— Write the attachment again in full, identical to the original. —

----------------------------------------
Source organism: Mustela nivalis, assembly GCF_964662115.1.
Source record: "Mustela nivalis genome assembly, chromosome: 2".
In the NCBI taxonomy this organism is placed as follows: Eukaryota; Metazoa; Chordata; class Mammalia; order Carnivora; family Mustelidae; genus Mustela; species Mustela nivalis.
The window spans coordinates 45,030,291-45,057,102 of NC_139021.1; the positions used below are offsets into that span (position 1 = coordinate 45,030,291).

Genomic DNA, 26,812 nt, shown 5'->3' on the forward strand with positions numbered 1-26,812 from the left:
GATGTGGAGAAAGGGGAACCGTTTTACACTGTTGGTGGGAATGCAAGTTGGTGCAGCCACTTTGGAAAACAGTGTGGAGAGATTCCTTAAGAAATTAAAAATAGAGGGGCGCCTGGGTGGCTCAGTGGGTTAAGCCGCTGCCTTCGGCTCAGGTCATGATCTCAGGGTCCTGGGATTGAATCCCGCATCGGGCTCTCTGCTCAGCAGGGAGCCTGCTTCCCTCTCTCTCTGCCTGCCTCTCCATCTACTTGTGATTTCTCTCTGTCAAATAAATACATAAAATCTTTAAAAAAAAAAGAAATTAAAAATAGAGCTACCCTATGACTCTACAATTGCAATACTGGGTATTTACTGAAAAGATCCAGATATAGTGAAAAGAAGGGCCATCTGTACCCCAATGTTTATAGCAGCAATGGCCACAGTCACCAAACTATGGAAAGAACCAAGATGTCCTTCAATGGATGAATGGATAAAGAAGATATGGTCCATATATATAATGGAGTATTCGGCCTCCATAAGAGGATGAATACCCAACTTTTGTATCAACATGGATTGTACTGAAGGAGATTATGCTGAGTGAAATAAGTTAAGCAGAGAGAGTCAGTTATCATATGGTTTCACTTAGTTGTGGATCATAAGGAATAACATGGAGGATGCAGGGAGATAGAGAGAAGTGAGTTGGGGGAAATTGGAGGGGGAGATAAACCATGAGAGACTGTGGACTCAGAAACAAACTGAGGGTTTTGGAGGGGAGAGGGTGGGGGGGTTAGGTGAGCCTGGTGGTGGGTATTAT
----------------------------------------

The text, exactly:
Source organism: Mustela nivalis, assembly GCF_964662115.1.
Source record: "Mustela nivalis genome assembly, chromosome: 2".
In the NCBI taxonomy this organism is placed as follows: Eukaryota; Metazoa; Chordata; class Mammalia; order Carnivora; family Mustelidae; genus Mustela; species Mustela nivalis.
The window spans coordinates 45,030,291-45,057,102 of NC_139021.1; the positions used below are offsets into that span (position 1 = coordinate 45,030,291).

Genomic DNA, 26,812 nt, shown 5'->3' on the forward strand with positions numbered 1-26,812 from the left:
GATGTGGAGAAAGGGGAACCGTTTTACACTGTTGGTGGGAATGCAAGTTGGTGCAGCCACTTTGGAAAACAGTGTGGAGAGATTCCTTAAGAAATTAAAAATAGAGGGGCGCCTGGGTGGCTCAGTGGGTTAAGCCGCTGCCTTCGGCTCAGGTCATGATCTCAGGGTCCTGGGATTGAATCCCGCATCGGGCTCTCTGCTCAGCAGGGAGCCTGCTTCCCTCTCTCTCTGCCTGCCTCTCCATCTACTTGTGATTTCTCTCTGTCAAATAAATACATAAAATCTTTAAAAAAAAAAGAAATTAAAAATAGAGCTACCCTATGACTCTACAATTGCAATACTGGGTATTTACTGAAAAGATCCAGATATAGTGAAAAGAAGGGCCATCTGTACCCCAATGTTTATAGCAGCAATGGCCACAGTCACCAAACTATGGAAAGAACCAAGATGTCCTTCAATGGATGAATGGATAAAGAAGATATGGTCCATATATATAATGGAGTATTCGGCCTCCATAAGAGGATGAATACCCAACTTTTGTATCAACATGGATTGTACTGAAGGAGATTATGCTGAGTGAAATAAGTTAAGCAGAGAGAGTCAGTTATCATATGGTTTCACTTAGTTGTGGATCATAAGGAATAACATGGAGGATGCAGGGAGATAGAGAGAAGTGAGTTGGGGGAAATTGGAGGGGGAGATAAACCATGAGAGACTGTGGACTCAGAAACAAACTGAGGGTTTTGGAGGGGAGAGGGTGGGGGGGTTAGGTGAGCCTGGTGGTGGGTATTAT